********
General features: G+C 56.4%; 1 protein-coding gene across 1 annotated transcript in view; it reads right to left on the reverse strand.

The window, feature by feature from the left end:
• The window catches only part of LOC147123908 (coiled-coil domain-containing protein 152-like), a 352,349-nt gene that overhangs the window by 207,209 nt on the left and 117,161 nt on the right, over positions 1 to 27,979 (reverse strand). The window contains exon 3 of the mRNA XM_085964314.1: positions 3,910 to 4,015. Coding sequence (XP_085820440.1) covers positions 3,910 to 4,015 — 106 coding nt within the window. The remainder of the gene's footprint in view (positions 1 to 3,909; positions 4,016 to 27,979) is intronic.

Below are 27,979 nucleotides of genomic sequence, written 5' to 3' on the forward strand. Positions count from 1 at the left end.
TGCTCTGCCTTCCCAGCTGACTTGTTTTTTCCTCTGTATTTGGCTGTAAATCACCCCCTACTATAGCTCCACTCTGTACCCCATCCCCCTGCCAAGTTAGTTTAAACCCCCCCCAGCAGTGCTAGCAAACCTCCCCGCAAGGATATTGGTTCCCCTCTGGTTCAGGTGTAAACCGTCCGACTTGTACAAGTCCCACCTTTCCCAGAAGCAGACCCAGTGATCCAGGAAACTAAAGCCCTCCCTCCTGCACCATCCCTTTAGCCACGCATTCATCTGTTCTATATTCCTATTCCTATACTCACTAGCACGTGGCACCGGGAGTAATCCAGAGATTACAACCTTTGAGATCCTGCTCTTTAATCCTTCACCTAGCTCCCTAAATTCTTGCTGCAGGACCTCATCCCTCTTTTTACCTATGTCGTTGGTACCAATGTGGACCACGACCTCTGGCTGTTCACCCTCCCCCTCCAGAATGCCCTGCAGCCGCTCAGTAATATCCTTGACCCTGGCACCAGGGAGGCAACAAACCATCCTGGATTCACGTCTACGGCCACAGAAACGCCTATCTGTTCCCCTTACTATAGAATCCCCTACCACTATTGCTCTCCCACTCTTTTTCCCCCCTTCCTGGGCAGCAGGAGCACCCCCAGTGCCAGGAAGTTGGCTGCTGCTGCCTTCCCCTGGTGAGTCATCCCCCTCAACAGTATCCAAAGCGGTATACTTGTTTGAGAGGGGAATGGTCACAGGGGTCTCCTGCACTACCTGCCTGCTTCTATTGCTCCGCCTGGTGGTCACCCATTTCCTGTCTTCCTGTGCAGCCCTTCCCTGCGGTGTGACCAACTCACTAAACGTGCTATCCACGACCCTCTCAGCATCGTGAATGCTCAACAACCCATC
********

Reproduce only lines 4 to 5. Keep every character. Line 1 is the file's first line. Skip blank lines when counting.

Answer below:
Below are 27,979 nucleotides of genomic sequence, written 5' to 3' on the forward strand. Positions count from 1 at the left end.
TGCTCTGCCTTCCCAGCTGACTTGTTTTTTCCTCTGTATTTGGCTGTAAATCACCCCCTACTATAGCTCCACTCTGTACCCCATCCCCCTGCCAAGTTAGTTTAAACCCCCCCCAGCAGTGCTAGCAAACCTCCCCGCAAGGATATTGGTTCCCCTCTGGTTCAGGTGTAAACCGTCCGACTTGTACAAGTCCCACCTTTCCCAGAAGCAGACCCAGTGATCCAGGAAACTAAAGCCCTCCCTCCTGCACCATCCCTTTAGCCACGCATTCATCTGTTCTATATTCCTATTCCTATACTCACTAGCACGTGGCACCGGGAGTAATCCAGAGATTACAACCTTTGAGATCCTGCTCTTTAATCCTTCACCTAGCTCCCTAAATTCTTGCTGCAGGACCTCATCCCTCTTTTTACCTATGTCGTTGGTACCAATGTGGACCACGACCTCTGGCTGTTCACCCTCCCCCTCCAGAATGCCCTGCAGCCGCTCAGTAATATCCTTGACCCTGGCACCAGGGAGGCAACAAACCATCCTGGATTCACGTCTACGGCCACAGAAACGCCTATCTGTTCCCCTTACTATAGAATCCCCTACCACTATTGCTCTCCCACTCTTTTTCCCCCCTTCCTGGGCAGCAGGAGCACCCCCAGTGCCAGGAAGTTGGCTGCTGCTGCCTTCCCCTGGTGAGTCATCCCCCTCAACAGTATCCAAAGCGGTATACTTGTTTGAGAGGGGAATGGTCACAGGGGTCTCCTGCACTACCTGCCTGCTTCTATTGCTCCGCCTGGTGGTCACCCATTTCCTGTCTTCCTGTGCAGCCCTTCCCTGCGGTGTGACCAACTCACTAAACGTGCTATCCACGACCCTCTCAGCATCGTGAATGCTCAACAACCCATC